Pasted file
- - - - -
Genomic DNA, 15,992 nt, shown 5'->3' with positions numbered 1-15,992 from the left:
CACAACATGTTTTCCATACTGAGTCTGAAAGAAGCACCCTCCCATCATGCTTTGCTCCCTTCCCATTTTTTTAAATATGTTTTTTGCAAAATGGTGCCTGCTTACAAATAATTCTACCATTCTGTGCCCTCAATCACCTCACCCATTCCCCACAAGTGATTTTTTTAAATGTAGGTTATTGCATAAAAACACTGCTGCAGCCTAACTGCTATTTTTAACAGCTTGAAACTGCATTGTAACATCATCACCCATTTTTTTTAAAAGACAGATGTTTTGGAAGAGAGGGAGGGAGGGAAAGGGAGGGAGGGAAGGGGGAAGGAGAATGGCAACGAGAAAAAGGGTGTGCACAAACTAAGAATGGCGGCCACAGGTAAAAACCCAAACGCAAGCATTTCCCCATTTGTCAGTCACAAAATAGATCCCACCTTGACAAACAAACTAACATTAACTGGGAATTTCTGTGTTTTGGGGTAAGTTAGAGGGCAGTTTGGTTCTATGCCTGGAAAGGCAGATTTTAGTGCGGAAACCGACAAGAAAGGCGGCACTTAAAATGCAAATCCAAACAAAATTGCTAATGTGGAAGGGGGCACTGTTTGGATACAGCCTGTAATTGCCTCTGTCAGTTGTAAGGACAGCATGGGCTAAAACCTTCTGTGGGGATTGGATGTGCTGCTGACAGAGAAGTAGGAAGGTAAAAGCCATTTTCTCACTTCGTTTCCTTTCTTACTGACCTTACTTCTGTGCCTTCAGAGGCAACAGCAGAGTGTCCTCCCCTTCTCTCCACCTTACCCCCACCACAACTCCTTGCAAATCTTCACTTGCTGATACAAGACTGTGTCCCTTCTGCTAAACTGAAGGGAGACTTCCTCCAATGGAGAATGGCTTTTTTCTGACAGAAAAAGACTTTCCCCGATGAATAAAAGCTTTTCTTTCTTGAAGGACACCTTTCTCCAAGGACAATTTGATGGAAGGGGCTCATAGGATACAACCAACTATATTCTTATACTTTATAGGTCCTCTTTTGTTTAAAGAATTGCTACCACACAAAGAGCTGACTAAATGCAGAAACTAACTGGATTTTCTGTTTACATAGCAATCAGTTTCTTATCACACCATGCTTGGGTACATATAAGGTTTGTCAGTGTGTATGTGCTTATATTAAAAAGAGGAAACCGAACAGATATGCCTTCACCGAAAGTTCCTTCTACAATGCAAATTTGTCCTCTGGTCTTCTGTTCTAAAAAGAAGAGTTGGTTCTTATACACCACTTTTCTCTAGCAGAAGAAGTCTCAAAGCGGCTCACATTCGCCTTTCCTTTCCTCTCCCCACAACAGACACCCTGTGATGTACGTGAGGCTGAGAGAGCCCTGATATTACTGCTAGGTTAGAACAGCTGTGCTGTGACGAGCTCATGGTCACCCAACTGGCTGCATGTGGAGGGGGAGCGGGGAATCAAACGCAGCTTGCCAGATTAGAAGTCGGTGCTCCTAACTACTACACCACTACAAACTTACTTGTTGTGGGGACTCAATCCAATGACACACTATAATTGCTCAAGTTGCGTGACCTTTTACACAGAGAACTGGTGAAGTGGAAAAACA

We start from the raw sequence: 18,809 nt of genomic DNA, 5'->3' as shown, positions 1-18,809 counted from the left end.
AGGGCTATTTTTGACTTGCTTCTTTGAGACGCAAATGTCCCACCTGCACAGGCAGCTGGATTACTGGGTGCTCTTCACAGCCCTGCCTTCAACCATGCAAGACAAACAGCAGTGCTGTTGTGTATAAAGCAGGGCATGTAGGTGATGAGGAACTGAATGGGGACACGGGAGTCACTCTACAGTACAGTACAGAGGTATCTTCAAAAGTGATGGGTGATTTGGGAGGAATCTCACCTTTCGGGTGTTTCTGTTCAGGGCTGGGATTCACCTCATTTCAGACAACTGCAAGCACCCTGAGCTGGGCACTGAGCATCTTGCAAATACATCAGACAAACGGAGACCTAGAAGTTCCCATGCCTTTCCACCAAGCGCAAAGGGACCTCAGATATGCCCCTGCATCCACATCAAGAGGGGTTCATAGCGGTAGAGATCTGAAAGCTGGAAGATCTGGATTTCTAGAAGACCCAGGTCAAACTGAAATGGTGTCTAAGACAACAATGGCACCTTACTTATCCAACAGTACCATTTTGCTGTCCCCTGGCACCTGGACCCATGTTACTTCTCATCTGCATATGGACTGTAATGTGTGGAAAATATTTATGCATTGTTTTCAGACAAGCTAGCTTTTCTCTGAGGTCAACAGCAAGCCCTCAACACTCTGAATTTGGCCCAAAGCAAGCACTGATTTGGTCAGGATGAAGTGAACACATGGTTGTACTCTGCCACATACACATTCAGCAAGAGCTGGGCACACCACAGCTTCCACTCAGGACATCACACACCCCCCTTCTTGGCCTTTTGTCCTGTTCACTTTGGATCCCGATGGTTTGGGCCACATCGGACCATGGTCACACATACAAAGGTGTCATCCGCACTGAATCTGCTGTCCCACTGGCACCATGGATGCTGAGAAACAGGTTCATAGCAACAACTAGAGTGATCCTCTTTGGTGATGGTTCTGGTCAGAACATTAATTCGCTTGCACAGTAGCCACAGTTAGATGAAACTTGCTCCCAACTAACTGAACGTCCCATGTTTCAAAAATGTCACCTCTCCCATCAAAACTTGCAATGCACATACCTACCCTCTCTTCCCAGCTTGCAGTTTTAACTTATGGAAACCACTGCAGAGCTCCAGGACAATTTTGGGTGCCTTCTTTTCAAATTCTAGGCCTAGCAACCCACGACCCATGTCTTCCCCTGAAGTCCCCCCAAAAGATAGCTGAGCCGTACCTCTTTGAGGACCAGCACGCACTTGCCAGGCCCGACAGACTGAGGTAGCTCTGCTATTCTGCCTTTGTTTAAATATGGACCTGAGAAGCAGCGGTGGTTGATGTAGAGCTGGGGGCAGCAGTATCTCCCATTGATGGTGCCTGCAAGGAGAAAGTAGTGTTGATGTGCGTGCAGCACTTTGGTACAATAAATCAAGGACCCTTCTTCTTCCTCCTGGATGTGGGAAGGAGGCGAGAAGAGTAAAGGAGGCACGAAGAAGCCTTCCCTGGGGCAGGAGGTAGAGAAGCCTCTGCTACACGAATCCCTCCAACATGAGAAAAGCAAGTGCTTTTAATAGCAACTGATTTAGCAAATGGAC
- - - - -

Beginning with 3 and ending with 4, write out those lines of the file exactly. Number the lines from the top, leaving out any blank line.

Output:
We start from the raw sequence: 18,809 nt of genomic DNA, 5'->3' as shown, positions 1-18,809 counted from the left end.
AGGGCTATTTTTGACTTGCTTCTTTGAGACGCAAATGTCCCACCTGCACAGGCAGCTGGATTACTGGGTGCTCTTCACAGCCCTGCCTTCAACCATGCAAGACAAACAGCAGTGCTGTTGTGTATAAAGCAGGGCATGTAGGTGATGAGGAACTGAATGGGGACACGGGAGTCACTCTACAGTACAGTACAGAGGTATCTTCAAAAGTGATGGGTGATTTGGGAGGAATCTCACCTTTCGGGTGTTTCTGTTCAGGGCTGGGATTCACCTCATTTCAGACAACTGCAAGCACCCTGAGCTGGGCACTGAGCATCTTGCAAATACATCAGACAAACGGAGACCTAGAAGTTCCCATGCCTTTCCACCAAGCGCAAAGGGACCTCAGATATGCCCCTGCATCCACATCAAGAGGGGTTCATAGCGGTAGAGATCTGAAAGCTGGAAGATCTGGATTTCTAGAAGACCCAGGTCAAACTGAAATGGTGTCTAAGACAACAATGGCACCTTACTTATCCAACAGTACCATTTTGCTGTCCCCTGGCACCTGGACCCATGTTACTTCTCATCTGCATATGGACTGTAATGTGTGGAAAATATTTATGCATTGTTTTCAGACAAGCTAGCTTTTCTCTGAGGTCAACAGCAAGCCCTCAACACTCTGAATTTGGCCCAAAGCAAGCACTGATTTGGTCAGGATGAAGTGAACACATGGTTGTACTCTGCCACATACACATTCAGCAAGAGCTGGGCACACCACAGCTTCCACTCAGGACATCACACACCCCCCTTCTTGGCCTTTTGTCCTGTTCACTTTGGATCCCGATGGTTTGGGCCACATCGGACCATGGTCACACATACAAAGGTGTCATCCGCACTGAATCTGCTGTCCCACTGGCACCATGGATGCTGAGAAACAGGTTCATAGCAACAACTAGAGTGATCCTCTTTGGTGATGGTTCTGGTCAGAACATTAATTCGCTTGCACAGTAGCCACAGTTAGATGAAACTTGCTCCCAACTAACTGAACGTCCCATGTTTCAAAAATGTCACCTCTCCCATCAAAACTTGCAATGCACATACCTACCCTCTCTTCCCAGCTTGCAGTTTTAACTTATGGAAACCACTGCAGAGCTCCAGGACAATTTTGGGTGCCTTCTTTTCAAATTCTAGGCCTAGCAACCCACGACCCATGTCTTCCCCTGAAGTCCCCCCAAAAGATAGCTGAGCCGTACCTCTTTGAGGACCAGCACGCACTTGCCAGGCCCGACAGACTGAGGTAGCTCTGCTATTCTGCCTTTGTTTAAATATGGACCTGAGAAGCAGCGGTGGTTGATGTAGAGCTGGGGGCAGCAGTATCTCCCATTGATGGTGCCTGCAAGGAGAAAGTAGTGTTGATGTGCGTGCAGCACTTTGGTACAATAAATCAAGGACCCTTCTTCTTCCTCCTGGATGTGGGAAGGAGGCGAGAAGAGTAAAGGAGGCACGAAGAAGCCTTCCCTGGGGCAGGAGGTAGAGAAGCCTCTGCTACACGAATCCCTCCAACATGAGAAAAGCAAGTGCTTTTAATAGCAACTGATTTAGCAAATGGAC